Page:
Non-Linear Data Structure and Algorithm

Non-Linear Data Structure and Algorithm

The implementations of Stacks and Queues from linear data structures.  They cannot represent data items possessing hierarchical relationships such as between the grandfather and his descendants and in turn their descendants and so on.

We need a non-linear data structure to deal with such an application in a real-life situation. Trees and graphs are two examples of non-linear data structures.

A tree is simply known as the non-linear data structure in which items are arranged in a sorted sequence.

It is used to represent the hierarchical relationship existing amongst several data items.

A tree is an abstract model of a hierarchical structure that consists of nodes with a parent-child relationship. The tree is a sequence of nodes. There is a starting node known as the root note.

Learn more: Primitive Data Types and Non-Primitive Data Types

Every node other than the root has a parent node. Nodes may have any number of children.

The above figure is known as a tree that has A as the root node and others as the subtrees or leaf nodes.    Simply it has three levels level 0 – root node (A), level 1 – sub-tree or nodes (B, C, D), and level 2 – sub-node (e). 

Node: Each data item in a tree is called a node. It is the fundamental structure in a tree. It specifies the data and links (branches) to other data items. Root: It is the first data item (or node) in the hierarchical arrangement of data items. In the above tree, A is the root item. The degree of a node: It is the number of subtrees of a node in a given tree. For example in the above tree, 

  • The degree of node A is 3
  • The degree of node B is 2
  • The degree of node C is 1
  • The degree of node D is 0
  • The degree of node E is 0

The degree of the tree: It is the maximum degree of nodes in a given tree. In the above tree the degree of node A is three In the whole tree, this value is the maximum. So the degree of the above tree is 3.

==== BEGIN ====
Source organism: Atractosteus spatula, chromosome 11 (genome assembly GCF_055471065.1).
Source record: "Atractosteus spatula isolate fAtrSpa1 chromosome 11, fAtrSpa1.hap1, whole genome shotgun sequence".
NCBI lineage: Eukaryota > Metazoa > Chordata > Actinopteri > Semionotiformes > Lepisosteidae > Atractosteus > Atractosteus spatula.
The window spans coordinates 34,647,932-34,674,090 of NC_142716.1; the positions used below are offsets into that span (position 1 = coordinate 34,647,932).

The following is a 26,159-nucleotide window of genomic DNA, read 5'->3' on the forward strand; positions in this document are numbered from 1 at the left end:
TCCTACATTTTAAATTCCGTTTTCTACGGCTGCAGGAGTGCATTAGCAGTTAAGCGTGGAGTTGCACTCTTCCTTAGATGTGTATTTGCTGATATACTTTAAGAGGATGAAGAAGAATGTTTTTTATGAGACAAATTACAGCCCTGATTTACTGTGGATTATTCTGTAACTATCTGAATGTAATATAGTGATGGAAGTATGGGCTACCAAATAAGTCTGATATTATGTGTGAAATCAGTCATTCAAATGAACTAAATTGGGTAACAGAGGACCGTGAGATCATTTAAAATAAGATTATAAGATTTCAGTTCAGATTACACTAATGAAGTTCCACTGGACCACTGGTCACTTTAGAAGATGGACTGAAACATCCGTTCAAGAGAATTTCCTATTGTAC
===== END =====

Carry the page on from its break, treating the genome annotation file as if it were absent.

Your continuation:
Terminal node: A node with degree zero is called a terminal node or leaf. In the above tree, there are two terminal nodes E and D.

Non-terminal nodes: Any node except the root node whose degree is not zero is called a non-terminal node. Non-terminal nodes are the intermediate nodes in traversing the given tree from its root node to the terminal nodes. In the above tree, there are two non-terminal nodes (B, C).

Siblings: the children nodes of a given parent node are called siblings. They are also called brothers.

Level: The entire tree structure is leveled in such a way that the root node is always at level 0. Then its immediate children are at level 1 and their immediate children are at level 2 and so on up to the terminal nodes. The level starts from 0 and children are at level n+1.

Edge: It is a connecting line of two nodes. That is the line drawn from one node to another is called an edge.

Path: It is a sequence of consecutive edges from the source to the destination node.

Depth: It is the maximum level of any leaf in a given tree. This equals the length of the longest path from the root to the terminal nodes. The term height is also used to denote depth. The depth of the above tree is 2.

Forest: It is a set of disjoint trees. In a given tree, if we remove its root, then it becomes a forest. In the above tree, there is a forest with three trees if we remove the root node. Non-Linear Data Structure and Algorithm